What To Do When You Can’t Have a Garage Sale

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One of the best ways to purge the clutter from your home is to have a yard sale or garage sale. Unfortunately, you can’t always have one when you want to. Imagine trying to hold a yard sale in the middle of a winter snowstorm – it’s not happening! You may also find that your…

One of the best ways to purge the clutter from your home is to have a yard sale or garage sale. Unfortunately, you can’t always have one when you want to. Imagine trying to hold a yard sale in the middle of a winter snowstorm – it’s not happening! You may also find that your homeowner’s association or lease agreement prohibits having a garage sale in your neighborhood or apartment complex.  My wife and I fell into the latter category prior to moving a few years ago.

We put our home on the market and wanted to clear out some clutter before moving, but our homeowner’s association prohibited individual yard sales (they held community yard sales in the past, but they were not common).

So we had to resort to other means to clear some clutter and make some cash! All of the below methods are great ways to earn some money when you can’t have a yard sale.

What To Do When You Can’t Have a Garage Sale

If you find yourself needing to clear out some space, but you can’t have a yard sale, then try some of the following tips. Most will help you clear some space, and some will even put some money back in your pocket.

Sell Online

One method of downsizing when you can’t have a garage sale is to list your items for sale online.  You can take advantage of traffic to popular auction websites and classified listing sites like Facebook Marketplace, eBay.com, and Craigslist.org. For the best results, list each item individually and include a written description as well as a photograph that clearly shows what the item is and it’s condition.

Facebook Marketplace and Craigslist are generally best for items you want to sell quickly or that are too large to ship easily or inexpensively. Ebay, on the other hand, is great for selling higher-priced items that are relatively easily shipped.

Facebook and Craigslist don’t take any cut of your sale, whereas Ebay takes a commission. But it can be worth giving up some of your revenue to Ebay to help facilitate a deal that you otherwise may not have been able to get.

There are other great places to sell online, such as Decluttr (great for selling electronics), Amazon, online book stores, and other stores that take in electronics, movies, books, and more.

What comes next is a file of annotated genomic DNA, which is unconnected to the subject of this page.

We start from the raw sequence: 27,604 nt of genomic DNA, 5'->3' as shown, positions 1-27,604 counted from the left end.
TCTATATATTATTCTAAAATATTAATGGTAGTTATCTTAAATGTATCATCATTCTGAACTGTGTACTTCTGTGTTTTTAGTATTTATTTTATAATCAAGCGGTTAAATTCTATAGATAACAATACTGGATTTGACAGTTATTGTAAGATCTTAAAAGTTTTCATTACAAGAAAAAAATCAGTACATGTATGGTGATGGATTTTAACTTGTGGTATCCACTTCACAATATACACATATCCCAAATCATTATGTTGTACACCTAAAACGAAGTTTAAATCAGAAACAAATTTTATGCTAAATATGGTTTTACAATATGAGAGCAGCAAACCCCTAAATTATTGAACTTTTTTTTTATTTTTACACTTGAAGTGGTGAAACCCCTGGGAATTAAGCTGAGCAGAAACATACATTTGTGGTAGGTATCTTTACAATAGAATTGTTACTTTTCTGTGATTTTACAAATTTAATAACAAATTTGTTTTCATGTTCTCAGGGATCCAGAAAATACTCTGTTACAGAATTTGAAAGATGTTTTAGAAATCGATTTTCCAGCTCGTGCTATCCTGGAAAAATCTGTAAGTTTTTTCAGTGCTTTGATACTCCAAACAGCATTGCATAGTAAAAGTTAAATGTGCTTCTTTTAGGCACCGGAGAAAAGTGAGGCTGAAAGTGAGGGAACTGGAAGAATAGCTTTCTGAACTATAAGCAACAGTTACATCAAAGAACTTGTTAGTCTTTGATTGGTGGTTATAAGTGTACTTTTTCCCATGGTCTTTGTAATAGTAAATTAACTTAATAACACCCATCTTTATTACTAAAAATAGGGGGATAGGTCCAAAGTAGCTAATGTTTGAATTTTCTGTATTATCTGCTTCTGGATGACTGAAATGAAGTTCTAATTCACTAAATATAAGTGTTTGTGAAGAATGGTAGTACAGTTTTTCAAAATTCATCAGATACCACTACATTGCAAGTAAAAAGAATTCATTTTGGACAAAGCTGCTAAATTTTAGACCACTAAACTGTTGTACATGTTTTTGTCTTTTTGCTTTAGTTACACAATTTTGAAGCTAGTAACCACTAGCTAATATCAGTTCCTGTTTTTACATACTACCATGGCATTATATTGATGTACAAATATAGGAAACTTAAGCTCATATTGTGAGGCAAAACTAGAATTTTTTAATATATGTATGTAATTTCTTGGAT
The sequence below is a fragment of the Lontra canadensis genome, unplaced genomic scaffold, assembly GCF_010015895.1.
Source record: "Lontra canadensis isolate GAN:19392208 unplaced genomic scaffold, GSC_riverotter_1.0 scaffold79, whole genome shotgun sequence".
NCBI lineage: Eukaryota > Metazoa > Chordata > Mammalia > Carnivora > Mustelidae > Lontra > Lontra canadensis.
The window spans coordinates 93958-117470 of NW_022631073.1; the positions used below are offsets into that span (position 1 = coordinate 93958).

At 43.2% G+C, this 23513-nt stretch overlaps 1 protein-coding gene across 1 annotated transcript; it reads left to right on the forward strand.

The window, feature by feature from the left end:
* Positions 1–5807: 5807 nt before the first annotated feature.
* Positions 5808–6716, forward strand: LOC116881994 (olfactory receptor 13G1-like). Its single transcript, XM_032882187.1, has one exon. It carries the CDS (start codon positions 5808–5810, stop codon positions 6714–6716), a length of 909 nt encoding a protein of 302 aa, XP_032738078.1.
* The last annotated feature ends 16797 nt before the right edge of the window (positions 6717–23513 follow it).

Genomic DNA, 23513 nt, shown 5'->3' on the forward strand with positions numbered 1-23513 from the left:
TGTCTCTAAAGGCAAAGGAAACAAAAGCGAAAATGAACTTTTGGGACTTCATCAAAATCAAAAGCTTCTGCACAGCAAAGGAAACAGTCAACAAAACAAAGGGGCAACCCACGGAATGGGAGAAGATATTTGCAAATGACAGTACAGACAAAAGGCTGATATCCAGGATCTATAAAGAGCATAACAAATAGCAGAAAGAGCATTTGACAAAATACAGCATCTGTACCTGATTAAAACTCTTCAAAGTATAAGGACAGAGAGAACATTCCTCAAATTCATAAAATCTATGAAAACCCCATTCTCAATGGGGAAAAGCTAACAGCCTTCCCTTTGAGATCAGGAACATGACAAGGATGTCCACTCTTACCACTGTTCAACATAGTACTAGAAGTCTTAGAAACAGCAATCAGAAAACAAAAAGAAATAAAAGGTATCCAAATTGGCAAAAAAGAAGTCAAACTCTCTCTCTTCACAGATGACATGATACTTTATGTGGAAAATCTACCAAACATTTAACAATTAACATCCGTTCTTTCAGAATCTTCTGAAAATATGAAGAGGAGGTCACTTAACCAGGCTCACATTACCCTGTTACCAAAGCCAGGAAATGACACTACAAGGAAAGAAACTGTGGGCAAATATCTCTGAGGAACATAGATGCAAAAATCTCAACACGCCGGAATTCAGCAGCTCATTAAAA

Here are some additional tips for selling items on Craigslist and more tips for selling your car on Craigslist; many of these tips apply to other items.

Donate

Most everything you might sell in a garage sale or online could also be donated to a variety of charity organizations.  Ask your local churches and shelters if they have a need for the items you no longer need.  The Salvation Army and Goodwill both take a variety of items, including clothing, furniture, and household items. The Salvation Army and some other organizations will also pick up large pieces of furniture or other items if you schedule in advance.

You can also check with your local schools, youth organizations, and other groups to see if they accept donations of lightly used goods.

Quick note: it’s a good idea to do a background check on charitable organizations before making donations.

Give Gifts

Many items you would consider selling in a garage sale, online, or donating to a charity would also make good gifts.  Do you have slightly worn furniture?  Hang a notice at your local college and see if anyone needs it – give it to whoever can come and take it off your hands.  Ask around if your friends or family need anything that you’re looking to get rid of, you could be doing someone a huge favor by giving them the item(s) that you no longer need.

Purge

Sometimes people try to sell things in garage sales or through auction sites that are simply in no condition to sell.  The same goes for giving things away to friends or charities – if the items are in poor condition, you may just need to throw it away to get rid of it.  Check with your own garbage pick up service to see if the items you have can be tossed in the trash; and if not, you may need to take it to the dump and pay a fee to get rid of it.

Temporary Storage

Sometimes you have items that are too nice to throw away but are not easy to sell online (anything that would cost too much to ship, for example). If you can’t find someone to give them to or charitable organizations aren’t interested, then you can consider renting temporary storage until you are able to have a garage sale.  You can keep items in a storage facility or in your basement or attic space until the weather is warm enough for a garage sale.

We used a temporary storage unit prior to selling our home. This allowed us to better stage our home for selling, but didn’t require us to get rid of the things we were going to use in our new home. Just remember – short term storage should be a temporary solution. You don’t want to spend hundreds of dollars a year to store things indefinitely. It’s not uncommon for some people to spend more money on storage than their items are worth!